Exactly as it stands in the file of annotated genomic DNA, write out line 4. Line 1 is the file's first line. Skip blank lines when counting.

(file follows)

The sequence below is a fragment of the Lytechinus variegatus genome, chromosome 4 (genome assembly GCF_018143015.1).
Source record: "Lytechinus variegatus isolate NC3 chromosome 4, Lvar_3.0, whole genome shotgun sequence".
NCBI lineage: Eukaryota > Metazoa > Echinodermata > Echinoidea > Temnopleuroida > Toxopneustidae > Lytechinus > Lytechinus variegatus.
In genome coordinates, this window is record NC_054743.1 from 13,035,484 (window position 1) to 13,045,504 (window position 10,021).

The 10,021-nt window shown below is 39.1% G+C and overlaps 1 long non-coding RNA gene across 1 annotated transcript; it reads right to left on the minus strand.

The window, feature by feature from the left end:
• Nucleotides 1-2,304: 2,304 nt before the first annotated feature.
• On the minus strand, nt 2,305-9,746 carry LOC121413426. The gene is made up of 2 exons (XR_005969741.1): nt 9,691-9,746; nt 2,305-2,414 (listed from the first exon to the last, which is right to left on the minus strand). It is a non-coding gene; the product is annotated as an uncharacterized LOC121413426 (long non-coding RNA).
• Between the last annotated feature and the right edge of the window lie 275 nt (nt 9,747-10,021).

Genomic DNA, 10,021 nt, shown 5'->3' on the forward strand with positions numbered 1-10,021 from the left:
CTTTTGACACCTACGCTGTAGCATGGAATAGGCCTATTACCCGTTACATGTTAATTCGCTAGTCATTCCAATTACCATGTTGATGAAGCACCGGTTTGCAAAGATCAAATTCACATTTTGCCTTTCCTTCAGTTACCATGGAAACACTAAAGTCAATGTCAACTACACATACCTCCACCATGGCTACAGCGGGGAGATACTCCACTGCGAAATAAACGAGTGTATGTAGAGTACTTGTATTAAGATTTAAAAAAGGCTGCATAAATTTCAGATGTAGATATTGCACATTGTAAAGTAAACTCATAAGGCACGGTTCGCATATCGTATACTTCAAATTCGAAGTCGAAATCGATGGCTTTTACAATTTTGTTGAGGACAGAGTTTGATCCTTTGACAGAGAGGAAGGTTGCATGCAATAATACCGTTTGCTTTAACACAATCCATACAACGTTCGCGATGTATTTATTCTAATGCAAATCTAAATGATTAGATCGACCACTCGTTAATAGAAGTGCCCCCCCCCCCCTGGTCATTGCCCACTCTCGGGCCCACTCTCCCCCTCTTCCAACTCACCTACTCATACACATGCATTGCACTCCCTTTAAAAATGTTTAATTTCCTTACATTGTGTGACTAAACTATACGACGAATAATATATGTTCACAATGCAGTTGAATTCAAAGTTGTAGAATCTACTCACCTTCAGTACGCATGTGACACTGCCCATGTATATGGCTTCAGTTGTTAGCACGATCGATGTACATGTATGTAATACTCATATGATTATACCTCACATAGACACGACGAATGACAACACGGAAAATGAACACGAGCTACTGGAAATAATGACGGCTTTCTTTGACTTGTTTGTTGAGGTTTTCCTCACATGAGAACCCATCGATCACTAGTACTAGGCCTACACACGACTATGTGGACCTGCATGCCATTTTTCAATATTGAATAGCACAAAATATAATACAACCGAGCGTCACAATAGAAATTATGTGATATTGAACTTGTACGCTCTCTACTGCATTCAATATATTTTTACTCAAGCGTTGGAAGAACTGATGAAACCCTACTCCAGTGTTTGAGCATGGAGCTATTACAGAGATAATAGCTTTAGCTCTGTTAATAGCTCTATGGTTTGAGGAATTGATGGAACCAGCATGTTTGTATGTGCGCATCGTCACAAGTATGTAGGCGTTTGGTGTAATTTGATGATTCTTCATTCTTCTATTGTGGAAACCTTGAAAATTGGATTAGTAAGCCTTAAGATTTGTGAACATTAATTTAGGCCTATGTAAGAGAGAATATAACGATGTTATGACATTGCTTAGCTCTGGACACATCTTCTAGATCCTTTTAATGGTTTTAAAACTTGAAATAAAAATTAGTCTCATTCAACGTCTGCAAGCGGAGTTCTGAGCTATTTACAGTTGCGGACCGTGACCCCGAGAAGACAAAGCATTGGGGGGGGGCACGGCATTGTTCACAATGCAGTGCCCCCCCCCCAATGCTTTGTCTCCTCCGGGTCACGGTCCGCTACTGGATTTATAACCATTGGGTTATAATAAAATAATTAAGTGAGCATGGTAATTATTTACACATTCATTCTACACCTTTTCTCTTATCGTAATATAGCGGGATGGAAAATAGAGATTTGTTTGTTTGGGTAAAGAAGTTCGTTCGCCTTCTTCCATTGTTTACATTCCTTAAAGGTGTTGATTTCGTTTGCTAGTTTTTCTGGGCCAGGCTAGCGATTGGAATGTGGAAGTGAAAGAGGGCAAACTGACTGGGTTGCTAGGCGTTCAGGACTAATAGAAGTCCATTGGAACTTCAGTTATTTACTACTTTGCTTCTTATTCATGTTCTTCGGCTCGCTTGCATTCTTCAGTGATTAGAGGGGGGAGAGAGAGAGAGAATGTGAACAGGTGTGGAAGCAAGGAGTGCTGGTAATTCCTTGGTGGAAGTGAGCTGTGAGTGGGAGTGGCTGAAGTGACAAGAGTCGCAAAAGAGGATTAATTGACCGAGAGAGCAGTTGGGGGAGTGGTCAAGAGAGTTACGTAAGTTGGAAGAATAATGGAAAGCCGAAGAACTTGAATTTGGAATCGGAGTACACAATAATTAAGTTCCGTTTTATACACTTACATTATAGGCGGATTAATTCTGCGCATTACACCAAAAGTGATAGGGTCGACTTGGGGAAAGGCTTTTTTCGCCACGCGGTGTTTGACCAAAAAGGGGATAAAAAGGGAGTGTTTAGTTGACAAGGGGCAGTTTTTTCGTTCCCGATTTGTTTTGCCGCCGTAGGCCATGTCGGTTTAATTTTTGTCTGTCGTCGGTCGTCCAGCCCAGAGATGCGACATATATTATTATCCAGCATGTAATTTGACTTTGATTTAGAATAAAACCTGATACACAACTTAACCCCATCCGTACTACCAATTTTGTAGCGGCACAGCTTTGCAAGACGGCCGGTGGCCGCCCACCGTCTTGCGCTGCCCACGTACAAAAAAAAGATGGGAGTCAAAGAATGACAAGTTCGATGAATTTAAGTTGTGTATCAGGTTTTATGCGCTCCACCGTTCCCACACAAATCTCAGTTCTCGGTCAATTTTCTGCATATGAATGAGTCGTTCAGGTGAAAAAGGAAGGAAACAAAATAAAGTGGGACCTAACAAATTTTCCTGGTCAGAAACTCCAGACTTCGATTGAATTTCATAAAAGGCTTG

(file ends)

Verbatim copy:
In genome coordinates, this window is record NC_054743.1 from 13,035,484 (window position 1) to 13,045,504 (window position 10,021).